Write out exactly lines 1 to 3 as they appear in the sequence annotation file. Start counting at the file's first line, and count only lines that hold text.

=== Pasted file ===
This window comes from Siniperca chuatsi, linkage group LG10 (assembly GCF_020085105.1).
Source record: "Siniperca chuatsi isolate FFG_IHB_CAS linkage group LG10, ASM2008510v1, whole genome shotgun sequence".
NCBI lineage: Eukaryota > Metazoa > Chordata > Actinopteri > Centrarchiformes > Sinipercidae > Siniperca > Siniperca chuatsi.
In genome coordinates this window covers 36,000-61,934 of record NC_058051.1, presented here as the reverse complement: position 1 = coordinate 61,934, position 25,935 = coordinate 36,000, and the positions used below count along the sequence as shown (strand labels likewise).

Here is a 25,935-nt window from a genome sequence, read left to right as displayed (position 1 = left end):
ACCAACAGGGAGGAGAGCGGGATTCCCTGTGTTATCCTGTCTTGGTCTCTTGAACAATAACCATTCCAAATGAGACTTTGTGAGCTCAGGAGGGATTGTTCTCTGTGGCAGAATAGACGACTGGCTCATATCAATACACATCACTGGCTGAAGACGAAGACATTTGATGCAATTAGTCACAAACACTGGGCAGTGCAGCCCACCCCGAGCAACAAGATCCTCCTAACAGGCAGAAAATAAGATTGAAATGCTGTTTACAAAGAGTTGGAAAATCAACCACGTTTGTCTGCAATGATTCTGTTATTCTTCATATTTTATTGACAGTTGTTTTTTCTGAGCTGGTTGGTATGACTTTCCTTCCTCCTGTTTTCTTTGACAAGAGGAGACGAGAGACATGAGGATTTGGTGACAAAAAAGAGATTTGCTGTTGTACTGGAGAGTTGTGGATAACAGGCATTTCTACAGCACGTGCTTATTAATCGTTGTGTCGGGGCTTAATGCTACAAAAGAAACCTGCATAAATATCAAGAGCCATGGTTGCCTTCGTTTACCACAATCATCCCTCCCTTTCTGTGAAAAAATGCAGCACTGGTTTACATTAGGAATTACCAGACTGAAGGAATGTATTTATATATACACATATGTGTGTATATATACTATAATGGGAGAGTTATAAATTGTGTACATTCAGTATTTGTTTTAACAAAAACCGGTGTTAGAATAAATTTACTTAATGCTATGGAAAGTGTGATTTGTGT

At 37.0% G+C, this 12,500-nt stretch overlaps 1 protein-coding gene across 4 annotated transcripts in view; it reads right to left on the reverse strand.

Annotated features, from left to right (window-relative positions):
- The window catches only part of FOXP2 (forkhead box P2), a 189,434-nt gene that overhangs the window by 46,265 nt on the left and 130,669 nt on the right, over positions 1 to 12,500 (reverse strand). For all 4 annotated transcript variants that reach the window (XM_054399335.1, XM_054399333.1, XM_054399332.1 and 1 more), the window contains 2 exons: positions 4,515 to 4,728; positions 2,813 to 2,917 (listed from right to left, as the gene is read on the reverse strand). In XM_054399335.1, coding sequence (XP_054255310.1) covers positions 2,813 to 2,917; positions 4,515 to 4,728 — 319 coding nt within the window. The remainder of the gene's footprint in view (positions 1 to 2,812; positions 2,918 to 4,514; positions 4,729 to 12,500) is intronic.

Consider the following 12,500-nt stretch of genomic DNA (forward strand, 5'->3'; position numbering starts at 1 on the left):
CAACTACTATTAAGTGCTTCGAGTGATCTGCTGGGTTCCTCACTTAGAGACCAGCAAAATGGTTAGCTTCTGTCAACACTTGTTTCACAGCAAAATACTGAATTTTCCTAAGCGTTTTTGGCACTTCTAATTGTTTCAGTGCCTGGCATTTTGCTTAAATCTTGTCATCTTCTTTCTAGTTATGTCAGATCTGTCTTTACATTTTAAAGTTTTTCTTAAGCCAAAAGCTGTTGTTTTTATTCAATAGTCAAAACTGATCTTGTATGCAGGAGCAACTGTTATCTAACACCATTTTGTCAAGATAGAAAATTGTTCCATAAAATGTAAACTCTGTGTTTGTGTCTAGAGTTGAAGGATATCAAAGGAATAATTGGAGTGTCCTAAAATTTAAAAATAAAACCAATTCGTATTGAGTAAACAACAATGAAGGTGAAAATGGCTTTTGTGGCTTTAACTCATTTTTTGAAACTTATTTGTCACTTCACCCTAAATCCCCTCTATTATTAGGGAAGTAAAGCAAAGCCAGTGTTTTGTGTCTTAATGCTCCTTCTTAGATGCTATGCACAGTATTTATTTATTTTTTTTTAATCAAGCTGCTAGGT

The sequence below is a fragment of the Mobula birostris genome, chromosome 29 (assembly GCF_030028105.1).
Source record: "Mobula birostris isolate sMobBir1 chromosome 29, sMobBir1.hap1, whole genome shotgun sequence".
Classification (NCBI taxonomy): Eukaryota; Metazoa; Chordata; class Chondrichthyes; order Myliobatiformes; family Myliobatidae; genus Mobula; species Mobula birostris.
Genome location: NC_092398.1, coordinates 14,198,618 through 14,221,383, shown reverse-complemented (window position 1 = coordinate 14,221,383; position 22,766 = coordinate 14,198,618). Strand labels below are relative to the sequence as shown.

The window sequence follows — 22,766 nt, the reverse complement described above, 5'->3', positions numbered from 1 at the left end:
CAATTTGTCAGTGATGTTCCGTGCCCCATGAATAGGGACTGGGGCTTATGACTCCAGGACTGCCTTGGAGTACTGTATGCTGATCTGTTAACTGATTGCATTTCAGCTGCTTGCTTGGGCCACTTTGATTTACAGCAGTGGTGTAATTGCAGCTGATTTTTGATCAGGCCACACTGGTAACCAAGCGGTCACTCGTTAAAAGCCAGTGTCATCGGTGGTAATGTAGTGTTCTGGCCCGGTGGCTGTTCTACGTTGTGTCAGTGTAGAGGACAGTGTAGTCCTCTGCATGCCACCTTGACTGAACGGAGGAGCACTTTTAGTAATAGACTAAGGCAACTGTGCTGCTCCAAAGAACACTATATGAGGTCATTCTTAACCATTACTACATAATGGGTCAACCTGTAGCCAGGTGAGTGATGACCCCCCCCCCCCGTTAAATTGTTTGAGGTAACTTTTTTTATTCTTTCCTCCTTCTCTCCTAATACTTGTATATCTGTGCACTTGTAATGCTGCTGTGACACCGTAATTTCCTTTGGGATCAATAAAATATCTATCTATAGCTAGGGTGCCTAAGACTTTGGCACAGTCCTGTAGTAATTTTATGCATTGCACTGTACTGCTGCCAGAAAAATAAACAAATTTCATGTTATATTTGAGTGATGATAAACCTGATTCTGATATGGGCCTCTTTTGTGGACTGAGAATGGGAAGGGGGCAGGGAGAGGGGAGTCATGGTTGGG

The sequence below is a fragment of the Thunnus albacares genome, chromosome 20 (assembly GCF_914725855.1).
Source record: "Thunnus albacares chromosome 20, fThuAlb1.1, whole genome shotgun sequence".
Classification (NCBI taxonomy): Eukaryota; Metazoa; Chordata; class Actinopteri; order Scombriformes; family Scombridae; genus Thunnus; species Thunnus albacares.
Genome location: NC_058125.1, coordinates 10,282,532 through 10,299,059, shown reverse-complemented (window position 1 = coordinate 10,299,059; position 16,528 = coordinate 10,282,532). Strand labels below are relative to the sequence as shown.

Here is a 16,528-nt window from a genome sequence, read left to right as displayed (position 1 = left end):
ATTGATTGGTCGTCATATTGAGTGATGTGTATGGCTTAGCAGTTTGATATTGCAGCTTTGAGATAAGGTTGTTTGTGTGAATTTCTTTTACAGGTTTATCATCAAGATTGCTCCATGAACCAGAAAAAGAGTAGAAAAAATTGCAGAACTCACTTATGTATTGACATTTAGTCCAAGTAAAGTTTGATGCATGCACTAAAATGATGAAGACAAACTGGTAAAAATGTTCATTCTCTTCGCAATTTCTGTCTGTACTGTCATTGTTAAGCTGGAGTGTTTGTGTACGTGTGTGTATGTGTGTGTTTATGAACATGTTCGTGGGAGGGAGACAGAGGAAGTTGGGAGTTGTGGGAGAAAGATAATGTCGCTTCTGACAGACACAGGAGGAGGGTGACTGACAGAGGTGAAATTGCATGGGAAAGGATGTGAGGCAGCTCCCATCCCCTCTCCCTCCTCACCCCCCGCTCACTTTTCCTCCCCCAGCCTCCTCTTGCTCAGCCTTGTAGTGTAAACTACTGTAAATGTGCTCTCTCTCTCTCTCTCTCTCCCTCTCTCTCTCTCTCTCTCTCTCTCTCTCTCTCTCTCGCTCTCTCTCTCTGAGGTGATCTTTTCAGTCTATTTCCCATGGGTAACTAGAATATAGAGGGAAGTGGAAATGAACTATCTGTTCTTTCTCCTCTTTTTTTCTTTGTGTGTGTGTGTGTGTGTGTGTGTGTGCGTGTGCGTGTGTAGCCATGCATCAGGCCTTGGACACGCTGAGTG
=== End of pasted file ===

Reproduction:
This window comes from Siniperca chuatsi, linkage group LG10 (assembly GCF_020085105.1).
Source record: "Siniperca chuatsi isolate FFG_IHB_CAS linkage group LG10, ASM2008510v1, whole genome shotgun sequence".
NCBI lineage: Eukaryota > Metazoa > Chordata > Actinopteri > Centrarchiformes > Sinipercidae > Siniperca > Siniperca chuatsi.